Peer Learning Groups vs. Vistage
“I have an abundance mentality: When people are genuinely happy at the successes of others, the pie gets larger.” Stephen Covey
Today, the theory of abundance and the reality of business came head to head. I suppose that I shouldn’t have been surprised, the competitive spirit being what it is.
I had just requested an opportunity to discuss the possibility that CEOs involved with Vistage might want to offer their managers a similar, if more structured and less costly, peer learning experience. My respondent refused to even discuss the matter.
If you’re not familiar with Vistage, it is a peer mentoring membership organization for CEOs, business owners and executives of small- to mid-size businesses. They meet monthly in groups of 12-16 and their meetings are facilitated by Vistage coaches. The discussion focuses on current management challenges.
The intention is to learn from the members of the group. The goal is to gain new knowledge and perspectives. In between monthly meetings, members receive a coaching session either individually or with 2-3 other members. There is an enrollment fee of $2,250 as well as a monthly fee of $1,380. That is a total annual investment of $18,810.
The Peer Learning Institute
My partner and I have started a new business, The Peer Learning Institute. In some ways it replicates what Vistage does for CEOS, but at the manager level. There are, however, significant differences. The managers meet in groups of 5-6 in two 90-minute sessions, spaced one month apart, and these sessions are self-facilitated and self-managed. The topic is a specific management challenge.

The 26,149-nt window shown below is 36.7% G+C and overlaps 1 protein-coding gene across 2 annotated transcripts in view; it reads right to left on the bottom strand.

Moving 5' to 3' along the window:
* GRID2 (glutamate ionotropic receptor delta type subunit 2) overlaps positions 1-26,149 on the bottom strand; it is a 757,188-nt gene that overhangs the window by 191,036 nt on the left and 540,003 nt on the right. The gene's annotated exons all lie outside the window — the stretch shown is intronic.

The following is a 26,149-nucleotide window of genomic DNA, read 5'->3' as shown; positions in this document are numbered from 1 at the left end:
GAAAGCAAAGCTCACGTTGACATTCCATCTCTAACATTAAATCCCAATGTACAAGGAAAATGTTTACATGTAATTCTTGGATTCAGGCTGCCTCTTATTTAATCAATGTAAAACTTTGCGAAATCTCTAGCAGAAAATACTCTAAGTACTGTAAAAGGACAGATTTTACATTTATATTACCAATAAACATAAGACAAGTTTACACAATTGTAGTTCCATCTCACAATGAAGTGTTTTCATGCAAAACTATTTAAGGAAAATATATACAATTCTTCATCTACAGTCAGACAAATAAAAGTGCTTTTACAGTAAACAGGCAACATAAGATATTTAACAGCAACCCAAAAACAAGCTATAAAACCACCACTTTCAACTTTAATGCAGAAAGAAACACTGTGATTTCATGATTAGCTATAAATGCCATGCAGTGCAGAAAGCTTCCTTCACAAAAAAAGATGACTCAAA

The intention is to learn from the other members of the group as well as from provided learning materials. The goal is to build new skills with active practice during the interim between the two sessions. There are no enrollment or monthly fees. For $10,000, companies have unlimited access to all current and future topical modules in perpetuity. At the present time, there are 40 modules.
It just seemed to me and to my partner that, if CEOs valued peer-to-peer learning, they might want to offer a somewhat similar, much less costly peer learning experience to their managers. Going directly to the CEOs in Vistage would have been a simple way to gauge their interest.
The Vistage CEO coach declined my request. I guess I can’t fault him. As a coach, he becomes privy to the CEOs’ challenges and concerns. As an independent consultant, he can then use that information to provide additional services- possibly even management training.
I suppose he saw us as direct competitors, and I suppose we are. Darn.
Co-Founder and Chief Learning Officer
The Peer Learning Institute